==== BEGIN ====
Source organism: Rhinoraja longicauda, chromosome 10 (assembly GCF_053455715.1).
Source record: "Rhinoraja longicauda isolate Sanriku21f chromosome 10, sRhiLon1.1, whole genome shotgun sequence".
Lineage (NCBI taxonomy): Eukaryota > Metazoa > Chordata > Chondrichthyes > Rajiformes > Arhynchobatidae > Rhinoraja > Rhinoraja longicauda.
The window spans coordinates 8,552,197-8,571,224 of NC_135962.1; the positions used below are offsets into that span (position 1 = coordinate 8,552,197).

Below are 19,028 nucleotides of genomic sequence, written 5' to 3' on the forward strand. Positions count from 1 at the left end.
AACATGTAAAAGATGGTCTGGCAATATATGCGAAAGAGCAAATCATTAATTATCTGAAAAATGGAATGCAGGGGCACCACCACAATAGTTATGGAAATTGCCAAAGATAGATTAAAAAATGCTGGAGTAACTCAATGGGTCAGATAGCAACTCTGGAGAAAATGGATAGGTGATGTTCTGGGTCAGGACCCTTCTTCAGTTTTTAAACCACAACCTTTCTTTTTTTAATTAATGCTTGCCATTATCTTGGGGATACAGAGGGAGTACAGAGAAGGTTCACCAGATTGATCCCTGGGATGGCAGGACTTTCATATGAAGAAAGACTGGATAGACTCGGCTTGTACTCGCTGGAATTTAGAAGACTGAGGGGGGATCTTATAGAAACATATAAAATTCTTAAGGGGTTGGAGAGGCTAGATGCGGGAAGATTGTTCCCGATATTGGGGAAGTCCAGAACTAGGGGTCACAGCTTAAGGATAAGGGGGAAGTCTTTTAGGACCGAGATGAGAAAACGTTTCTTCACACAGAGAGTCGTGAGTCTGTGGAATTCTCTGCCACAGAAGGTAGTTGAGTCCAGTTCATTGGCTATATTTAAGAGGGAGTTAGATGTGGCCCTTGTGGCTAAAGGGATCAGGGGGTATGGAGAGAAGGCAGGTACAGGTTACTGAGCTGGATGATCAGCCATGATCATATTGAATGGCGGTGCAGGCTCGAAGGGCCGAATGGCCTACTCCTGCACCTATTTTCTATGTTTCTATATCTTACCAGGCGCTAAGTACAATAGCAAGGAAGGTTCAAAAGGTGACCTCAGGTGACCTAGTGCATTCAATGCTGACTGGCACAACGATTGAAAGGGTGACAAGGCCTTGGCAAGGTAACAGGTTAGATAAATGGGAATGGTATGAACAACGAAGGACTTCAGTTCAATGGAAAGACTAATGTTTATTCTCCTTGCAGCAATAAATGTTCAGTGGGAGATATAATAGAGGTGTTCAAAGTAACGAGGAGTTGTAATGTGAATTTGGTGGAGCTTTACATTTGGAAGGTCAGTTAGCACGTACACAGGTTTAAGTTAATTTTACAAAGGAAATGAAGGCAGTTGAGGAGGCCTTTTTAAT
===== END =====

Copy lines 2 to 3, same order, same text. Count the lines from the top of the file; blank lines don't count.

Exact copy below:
Source record: "Rhinoraja longicauda isolate Sanriku21f chromosome 10, sRhiLon1.1, whole genome shotgun sequence".
Lineage (NCBI taxonomy): Eukaryota > Metazoa > Chordata > Chondrichthyes > Rajiformes > Arhynchobatidae > Rhinoraja > Rhinoraja longicauda.